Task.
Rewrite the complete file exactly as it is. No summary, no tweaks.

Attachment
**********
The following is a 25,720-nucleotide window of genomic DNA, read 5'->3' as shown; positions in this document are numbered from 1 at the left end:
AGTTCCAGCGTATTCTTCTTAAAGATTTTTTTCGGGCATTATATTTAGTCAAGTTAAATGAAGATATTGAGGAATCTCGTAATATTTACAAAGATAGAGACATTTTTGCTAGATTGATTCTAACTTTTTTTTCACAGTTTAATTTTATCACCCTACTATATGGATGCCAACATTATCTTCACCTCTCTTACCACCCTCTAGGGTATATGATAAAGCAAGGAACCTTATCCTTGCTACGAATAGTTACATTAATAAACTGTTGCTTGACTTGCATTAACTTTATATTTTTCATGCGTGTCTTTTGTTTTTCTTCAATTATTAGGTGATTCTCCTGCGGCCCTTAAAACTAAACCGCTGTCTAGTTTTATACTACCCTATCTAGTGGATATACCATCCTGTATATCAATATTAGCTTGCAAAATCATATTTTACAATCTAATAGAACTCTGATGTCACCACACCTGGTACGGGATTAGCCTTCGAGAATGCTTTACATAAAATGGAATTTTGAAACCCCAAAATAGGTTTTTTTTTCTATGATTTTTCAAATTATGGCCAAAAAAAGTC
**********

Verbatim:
The following is a 25,720-nucleotide window of genomic DNA, read 5'->3' as shown; positions in this document are numbered from 1 at the left end:
AGTTCCAGCGTATTCTTCTTAAAGATTTTTTTCGGGCATTATATTTAGTCAAGTTAAATGAAGATATTGAGGAATCTCGTAATATTTACAAAGATAGAGACATTTTTGCTAGATTGATTCTAACTTTTTTTTCACAGTTTAATTTTATCACCCTACTATATGGATGCCAACATTATCTTCACCTCTCTTACCACCCTCTAGGGTATATGATAAAGCAAGGAACCTTATCCTTGCTACGAATAGTTACATTAATAAACTGTTGCTTGACTTGCATTAACTTTATATTTTTCATGCGTGTCTTTTGTTTTTCTTCAATTATTAGGTGATTCTCCTGCGGCCCTTAAAACTAAACCGCTGTCTAGTTTTATACTACCCTATCTAGTGGATATACCATCCTGTATATCAATATTAGCTTGCAAAATCATATTTTACAATCTAATAGAACTCTGATGTCACCACACCTGGTACGGGATTAGCCTTCGAGAATGCTTTACATAAAATGGAATTTTGAAACCCCAAAATAGGTTTTTTTTTCTATGATTTTTCAAATTATGGCCAAAAAAAGTC